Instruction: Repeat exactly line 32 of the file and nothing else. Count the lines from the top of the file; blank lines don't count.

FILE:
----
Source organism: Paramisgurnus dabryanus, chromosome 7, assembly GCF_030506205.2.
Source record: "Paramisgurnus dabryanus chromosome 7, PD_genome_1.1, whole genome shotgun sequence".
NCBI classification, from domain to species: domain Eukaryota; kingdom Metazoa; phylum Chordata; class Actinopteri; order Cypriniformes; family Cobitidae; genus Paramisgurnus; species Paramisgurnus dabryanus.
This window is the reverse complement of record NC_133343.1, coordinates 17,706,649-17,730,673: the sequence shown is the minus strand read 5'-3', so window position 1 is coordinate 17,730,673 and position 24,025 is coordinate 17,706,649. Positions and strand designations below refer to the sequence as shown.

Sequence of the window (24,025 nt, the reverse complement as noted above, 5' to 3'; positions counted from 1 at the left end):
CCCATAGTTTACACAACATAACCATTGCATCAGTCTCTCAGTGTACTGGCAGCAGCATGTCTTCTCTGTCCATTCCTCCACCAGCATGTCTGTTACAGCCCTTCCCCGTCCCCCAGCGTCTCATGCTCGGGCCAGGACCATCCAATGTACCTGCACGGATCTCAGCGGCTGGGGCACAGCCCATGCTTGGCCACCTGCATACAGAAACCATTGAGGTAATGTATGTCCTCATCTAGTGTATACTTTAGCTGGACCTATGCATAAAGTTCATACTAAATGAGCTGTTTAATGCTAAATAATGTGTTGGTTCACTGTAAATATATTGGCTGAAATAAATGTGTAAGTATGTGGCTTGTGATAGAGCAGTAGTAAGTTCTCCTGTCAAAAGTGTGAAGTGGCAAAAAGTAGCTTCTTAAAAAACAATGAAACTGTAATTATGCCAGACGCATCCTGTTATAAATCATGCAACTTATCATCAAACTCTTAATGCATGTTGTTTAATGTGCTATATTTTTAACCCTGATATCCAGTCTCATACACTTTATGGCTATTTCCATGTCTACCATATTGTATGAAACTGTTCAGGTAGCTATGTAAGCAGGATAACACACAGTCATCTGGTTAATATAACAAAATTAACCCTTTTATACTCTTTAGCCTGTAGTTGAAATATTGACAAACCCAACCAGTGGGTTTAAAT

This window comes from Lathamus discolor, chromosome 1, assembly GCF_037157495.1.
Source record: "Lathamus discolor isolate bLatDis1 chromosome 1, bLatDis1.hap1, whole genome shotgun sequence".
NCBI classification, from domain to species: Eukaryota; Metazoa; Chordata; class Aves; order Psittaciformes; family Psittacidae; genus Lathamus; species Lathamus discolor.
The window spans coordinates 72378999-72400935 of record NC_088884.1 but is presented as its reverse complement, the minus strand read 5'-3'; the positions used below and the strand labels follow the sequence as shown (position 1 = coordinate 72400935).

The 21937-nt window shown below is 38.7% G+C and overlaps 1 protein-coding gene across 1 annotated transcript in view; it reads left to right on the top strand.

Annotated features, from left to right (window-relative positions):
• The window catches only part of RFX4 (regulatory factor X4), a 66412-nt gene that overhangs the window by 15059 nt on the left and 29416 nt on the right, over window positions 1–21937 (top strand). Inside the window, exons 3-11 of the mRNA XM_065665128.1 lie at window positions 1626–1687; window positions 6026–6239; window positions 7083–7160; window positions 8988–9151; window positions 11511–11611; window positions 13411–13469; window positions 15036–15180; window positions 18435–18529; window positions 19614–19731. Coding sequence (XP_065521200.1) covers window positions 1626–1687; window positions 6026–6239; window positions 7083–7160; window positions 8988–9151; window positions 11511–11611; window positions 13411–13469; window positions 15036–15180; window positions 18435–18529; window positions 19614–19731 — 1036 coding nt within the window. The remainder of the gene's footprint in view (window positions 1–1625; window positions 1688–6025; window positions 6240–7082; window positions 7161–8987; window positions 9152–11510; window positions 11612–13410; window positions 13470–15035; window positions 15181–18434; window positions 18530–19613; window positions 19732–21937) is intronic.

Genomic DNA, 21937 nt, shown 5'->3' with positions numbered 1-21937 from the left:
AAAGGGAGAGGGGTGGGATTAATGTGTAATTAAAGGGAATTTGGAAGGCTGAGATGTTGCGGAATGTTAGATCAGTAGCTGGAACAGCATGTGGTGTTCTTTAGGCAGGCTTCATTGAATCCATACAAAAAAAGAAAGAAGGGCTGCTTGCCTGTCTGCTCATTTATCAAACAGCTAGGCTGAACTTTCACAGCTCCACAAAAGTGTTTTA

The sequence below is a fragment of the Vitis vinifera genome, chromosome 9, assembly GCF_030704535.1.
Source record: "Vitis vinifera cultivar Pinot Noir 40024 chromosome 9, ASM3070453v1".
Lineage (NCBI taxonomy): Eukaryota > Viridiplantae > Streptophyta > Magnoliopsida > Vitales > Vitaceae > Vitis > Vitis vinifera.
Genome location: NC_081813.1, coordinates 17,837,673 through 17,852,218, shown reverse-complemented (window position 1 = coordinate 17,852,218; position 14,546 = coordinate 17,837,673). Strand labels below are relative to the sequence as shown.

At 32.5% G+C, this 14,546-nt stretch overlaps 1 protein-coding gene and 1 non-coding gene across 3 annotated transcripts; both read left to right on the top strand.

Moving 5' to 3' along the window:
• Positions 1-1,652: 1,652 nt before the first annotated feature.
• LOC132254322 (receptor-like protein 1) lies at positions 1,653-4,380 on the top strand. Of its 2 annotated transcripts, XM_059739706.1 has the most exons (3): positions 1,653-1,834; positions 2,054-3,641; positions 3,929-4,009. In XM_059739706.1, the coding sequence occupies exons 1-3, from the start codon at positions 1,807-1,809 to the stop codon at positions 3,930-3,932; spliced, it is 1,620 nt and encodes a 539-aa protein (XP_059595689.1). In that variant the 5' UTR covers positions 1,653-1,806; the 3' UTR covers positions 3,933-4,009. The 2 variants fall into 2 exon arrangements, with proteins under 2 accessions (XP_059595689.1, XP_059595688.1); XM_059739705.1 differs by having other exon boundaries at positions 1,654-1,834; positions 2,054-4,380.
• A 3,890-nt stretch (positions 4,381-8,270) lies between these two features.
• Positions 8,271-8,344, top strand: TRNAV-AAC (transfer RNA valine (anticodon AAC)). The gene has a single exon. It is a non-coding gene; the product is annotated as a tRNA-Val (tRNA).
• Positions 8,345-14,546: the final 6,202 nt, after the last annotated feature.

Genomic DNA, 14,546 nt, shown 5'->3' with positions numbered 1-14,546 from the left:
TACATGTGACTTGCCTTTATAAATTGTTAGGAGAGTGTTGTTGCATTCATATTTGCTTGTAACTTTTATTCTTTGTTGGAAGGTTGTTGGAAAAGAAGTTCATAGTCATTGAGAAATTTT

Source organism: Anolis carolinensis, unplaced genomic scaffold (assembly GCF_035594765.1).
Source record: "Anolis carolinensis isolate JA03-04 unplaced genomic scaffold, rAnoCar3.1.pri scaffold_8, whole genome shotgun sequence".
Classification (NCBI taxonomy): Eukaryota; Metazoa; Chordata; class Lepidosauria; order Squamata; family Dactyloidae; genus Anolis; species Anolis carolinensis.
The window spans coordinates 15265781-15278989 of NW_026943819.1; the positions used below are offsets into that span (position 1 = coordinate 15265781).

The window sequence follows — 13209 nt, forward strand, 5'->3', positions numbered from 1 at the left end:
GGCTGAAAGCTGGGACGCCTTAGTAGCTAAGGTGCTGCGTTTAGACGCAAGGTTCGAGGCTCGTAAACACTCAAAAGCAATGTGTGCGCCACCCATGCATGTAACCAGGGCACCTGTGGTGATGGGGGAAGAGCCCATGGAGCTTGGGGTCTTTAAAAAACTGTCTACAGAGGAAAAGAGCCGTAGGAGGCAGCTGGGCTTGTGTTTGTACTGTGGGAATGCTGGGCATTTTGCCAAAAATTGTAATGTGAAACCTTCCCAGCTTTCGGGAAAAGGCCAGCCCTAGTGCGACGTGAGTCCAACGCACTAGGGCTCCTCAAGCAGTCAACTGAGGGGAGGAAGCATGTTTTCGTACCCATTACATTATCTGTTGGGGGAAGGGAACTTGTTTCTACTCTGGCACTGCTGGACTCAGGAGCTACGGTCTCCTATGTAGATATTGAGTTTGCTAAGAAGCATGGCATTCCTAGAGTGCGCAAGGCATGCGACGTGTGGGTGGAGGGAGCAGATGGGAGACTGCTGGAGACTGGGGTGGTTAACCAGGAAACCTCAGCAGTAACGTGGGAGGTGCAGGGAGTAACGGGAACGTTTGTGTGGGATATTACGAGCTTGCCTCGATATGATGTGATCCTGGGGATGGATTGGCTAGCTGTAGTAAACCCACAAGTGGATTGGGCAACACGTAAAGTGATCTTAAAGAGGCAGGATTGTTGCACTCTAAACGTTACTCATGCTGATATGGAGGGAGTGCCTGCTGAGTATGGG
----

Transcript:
The window spans coordinates 15265781-15278989 of NW_026943819.1; the positions used below are offsets into that span (position 1 = coordinate 15265781).